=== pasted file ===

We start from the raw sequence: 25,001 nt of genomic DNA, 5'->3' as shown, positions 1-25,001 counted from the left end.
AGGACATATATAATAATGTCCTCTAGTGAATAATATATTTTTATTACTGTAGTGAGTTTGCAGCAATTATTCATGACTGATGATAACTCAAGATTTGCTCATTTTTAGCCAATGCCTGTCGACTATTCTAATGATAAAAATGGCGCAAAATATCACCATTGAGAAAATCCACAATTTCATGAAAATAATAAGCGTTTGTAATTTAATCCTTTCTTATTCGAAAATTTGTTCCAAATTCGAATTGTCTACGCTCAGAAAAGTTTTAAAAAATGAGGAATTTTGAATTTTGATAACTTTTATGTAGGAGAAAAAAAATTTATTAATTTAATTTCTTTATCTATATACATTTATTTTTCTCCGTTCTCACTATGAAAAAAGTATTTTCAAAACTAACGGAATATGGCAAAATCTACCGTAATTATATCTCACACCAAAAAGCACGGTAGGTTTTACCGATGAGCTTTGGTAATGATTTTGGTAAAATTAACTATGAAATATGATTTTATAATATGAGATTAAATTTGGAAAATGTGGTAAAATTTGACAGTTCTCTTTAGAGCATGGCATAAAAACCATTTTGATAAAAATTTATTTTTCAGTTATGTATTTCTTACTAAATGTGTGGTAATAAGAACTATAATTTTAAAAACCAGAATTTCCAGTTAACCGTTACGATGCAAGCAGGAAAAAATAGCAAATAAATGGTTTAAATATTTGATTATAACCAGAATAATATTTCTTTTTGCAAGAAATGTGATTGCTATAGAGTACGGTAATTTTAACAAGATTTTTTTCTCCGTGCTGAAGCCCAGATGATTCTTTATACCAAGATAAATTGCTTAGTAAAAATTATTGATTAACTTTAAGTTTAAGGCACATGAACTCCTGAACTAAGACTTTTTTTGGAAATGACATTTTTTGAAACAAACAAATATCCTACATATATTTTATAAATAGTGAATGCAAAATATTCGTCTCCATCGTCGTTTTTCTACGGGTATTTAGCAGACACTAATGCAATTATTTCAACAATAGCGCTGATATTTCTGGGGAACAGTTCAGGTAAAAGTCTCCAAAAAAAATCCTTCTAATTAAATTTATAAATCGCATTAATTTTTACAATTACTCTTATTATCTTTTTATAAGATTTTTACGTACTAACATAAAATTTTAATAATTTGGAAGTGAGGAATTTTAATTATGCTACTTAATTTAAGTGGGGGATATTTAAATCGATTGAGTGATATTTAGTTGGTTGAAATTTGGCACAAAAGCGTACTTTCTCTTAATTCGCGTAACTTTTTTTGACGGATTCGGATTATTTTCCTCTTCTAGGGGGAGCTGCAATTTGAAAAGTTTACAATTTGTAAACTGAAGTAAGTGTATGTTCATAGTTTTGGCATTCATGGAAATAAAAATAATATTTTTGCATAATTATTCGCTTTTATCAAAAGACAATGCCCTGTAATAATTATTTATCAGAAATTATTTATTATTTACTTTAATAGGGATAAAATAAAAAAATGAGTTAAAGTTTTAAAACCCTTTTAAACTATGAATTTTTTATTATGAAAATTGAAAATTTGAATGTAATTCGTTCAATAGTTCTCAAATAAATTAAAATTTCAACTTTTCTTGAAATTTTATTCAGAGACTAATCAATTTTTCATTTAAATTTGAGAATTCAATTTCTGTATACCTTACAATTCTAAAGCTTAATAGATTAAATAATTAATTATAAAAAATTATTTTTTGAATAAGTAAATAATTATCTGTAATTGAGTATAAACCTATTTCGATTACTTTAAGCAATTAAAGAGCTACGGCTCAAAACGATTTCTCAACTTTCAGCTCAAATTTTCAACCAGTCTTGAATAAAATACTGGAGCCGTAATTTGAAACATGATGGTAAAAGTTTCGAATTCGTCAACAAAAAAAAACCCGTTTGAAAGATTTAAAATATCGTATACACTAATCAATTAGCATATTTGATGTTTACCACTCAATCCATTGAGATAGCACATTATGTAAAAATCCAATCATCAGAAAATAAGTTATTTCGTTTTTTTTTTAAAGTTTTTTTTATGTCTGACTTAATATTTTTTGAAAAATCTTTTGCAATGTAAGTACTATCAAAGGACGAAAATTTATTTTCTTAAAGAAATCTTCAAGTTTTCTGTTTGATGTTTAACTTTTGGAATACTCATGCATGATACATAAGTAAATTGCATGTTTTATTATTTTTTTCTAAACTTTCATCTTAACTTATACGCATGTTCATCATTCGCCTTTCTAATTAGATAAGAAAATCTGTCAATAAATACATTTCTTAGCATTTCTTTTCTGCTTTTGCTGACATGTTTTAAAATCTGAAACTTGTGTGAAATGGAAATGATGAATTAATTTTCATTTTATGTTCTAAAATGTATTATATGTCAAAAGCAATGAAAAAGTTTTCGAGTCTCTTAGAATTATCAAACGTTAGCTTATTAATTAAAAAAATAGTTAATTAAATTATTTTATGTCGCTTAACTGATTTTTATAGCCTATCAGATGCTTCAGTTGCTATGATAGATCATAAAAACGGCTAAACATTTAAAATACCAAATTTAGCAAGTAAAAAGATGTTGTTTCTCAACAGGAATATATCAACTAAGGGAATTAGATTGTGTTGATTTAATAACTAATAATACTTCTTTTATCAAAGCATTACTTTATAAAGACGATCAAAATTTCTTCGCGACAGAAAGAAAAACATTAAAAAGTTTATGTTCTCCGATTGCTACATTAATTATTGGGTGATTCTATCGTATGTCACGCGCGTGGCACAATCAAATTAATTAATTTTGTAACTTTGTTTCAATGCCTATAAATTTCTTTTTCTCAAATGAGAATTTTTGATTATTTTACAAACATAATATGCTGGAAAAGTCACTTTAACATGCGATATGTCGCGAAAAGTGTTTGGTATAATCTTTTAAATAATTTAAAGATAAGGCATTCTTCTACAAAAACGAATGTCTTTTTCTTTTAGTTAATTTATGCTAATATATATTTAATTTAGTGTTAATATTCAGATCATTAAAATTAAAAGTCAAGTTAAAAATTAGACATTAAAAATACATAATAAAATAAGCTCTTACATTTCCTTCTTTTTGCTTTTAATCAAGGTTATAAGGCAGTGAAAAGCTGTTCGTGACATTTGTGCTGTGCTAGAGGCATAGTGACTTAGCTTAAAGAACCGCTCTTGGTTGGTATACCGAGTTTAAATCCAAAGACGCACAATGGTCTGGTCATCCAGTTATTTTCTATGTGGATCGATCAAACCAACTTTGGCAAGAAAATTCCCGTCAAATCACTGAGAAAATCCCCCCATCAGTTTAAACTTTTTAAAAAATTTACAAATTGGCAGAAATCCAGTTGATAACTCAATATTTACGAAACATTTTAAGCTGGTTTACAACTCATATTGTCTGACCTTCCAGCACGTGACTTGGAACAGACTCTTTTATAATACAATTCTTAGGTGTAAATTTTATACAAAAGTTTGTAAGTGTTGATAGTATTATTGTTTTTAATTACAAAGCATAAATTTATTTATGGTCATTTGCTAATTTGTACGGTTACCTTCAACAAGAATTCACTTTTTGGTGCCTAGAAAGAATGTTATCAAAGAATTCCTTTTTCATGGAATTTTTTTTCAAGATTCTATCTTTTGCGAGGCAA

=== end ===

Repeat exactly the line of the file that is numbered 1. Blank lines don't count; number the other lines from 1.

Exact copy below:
We start from the raw sequence: 25,001 nt of genomic DNA, 5'->3' as shown, positions 1-25,001 counted from the left end.